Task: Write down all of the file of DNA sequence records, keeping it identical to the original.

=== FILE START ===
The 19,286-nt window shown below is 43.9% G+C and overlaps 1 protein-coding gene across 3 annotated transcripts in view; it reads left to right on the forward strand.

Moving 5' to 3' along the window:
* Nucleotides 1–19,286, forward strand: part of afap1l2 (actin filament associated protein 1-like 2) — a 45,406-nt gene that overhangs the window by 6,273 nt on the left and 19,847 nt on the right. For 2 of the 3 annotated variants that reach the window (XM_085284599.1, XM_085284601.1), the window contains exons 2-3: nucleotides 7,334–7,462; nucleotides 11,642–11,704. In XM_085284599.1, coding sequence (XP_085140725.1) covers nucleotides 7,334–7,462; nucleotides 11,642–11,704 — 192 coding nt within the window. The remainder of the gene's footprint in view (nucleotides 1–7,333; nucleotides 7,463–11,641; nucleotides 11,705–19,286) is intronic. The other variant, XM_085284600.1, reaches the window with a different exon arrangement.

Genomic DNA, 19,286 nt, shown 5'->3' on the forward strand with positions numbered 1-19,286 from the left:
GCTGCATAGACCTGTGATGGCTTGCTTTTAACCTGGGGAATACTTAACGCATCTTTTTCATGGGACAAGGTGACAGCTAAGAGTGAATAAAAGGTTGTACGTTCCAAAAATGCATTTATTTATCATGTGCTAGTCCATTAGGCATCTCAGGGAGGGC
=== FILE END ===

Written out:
The 19,286-nt window shown below is 43.9% G+C and overlaps 1 protein-coding gene across 3 annotated transcripts in view; it reads left to right on the forward strand.

Moving 5' to 3' along the window:
* Nucleotides 1–19,286, forward strand: part of afap1l2 (actin filament associated protein 1-like 2) — a 45,406-nt gene that overhangs the window by 6,273 nt on the left and 19,847 nt on the right. For 2 of the 3 annotated variants that reach the window (XM_085284599.1, XM_085284601.1), the window contains exons 2-3: nucleotides 7,334–7,462; nucleotides 11,642–11,704. In XM_085284599.1, coding sequence (XP_085140725.1) covers nucleotides 7,334–7,462; nucleotides 11,642–11,704 — 192 coding nt within the window. The remainder of the gene's footprint in view (nucleotides 1–7,333; nucleotides 7,463–11,641; nucleotides 11,705–19,286) is intronic. The other variant, XM_085284600.1, reaches the window with a different exon arrangement.

Genomic DNA, 19,286 nt, shown 5'->3' on the forward strand with positions numbered 1-19,286 from the left:
GCTGCATAGACCTGTGATGGCTTGCTTTTAACCTGGGGAATACTTAACGCATCTTTTTCATGGGACAAGGTGACAGCTAAGAGTGAATAAAAGGTTGTACGTTCCAAAAATGCATTTATTTATCATGTGCTAGTCCATTAGGCATCTCAGGGAGGGC